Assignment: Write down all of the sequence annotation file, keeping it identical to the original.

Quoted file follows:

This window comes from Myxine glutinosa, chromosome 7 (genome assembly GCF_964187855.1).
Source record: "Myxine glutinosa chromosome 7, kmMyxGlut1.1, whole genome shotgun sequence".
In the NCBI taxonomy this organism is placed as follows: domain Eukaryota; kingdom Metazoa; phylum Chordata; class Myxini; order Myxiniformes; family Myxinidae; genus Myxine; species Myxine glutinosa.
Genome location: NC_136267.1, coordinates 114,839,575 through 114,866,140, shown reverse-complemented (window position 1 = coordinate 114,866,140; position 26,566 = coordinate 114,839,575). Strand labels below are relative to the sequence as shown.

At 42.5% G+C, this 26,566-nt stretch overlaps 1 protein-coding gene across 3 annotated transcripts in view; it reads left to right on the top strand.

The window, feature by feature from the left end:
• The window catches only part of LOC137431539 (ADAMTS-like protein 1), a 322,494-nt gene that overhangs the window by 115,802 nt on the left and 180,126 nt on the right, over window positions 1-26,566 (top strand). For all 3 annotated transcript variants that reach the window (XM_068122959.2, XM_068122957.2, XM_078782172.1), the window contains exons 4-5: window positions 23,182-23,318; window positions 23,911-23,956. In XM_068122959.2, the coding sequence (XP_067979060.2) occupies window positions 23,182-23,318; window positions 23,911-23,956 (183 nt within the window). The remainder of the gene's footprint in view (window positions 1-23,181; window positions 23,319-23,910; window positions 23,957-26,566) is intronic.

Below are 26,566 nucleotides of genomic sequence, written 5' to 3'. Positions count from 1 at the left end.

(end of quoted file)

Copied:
This window comes from Myxine glutinosa, chromosome 7 (genome assembly GCF_964187855.1).
Source record: "Myxine glutinosa chromosome 7, kmMyxGlut1.1, whole genome shotgun sequence".
In the NCBI taxonomy this organism is placed as follows: domain Eukaryota; kingdom Metazoa; phylum Chordata; class Myxini; order Myxiniformes; family Myxinidae; genus Myxine; species Myxine glutinosa.
Genome location: NC_136267.1, coordinates 114,839,575 through 114,866,140, shown reverse-complemented (window position 1 = coordinate 114,866,140; position 26,566 = coordinate 114,839,575). Strand labels below are relative to the sequence as shown.

At 42.5% G+C, this 26,566-nt stretch overlaps 1 protein-coding gene across 3 annotated transcripts in view; it reads left to right on the top strand.

The window, feature by feature from the left end:
• The window catches only part of LOC137431539 (ADAMTS-like protein 1), a 322,494-nt gene that overhangs the window by 115,802 nt on the left and 180,126 nt on the right, over window positions 1-26,566 (top strand). For all 3 annotated transcript variants that reach the window (XM_068122959.2, XM_068122957.2, XM_078782172.1), the window contains exons 4-5: window positions 23,182-23,318; window positions 23,911-23,956. In XM_068122959.2, the coding sequence (XP_067979060.2) occupies window positions 23,182-23,318; window positions 23,911-23,956 (183 nt within the window). The remainder of the gene's footprint in view (window positions 1-23,181; window positions 23,319-23,910; window positions 23,957-26,566) is intronic.

Below are 26,566 nucleotides of genomic sequence, written 5' to 3'. Positions count from 1 at the left end.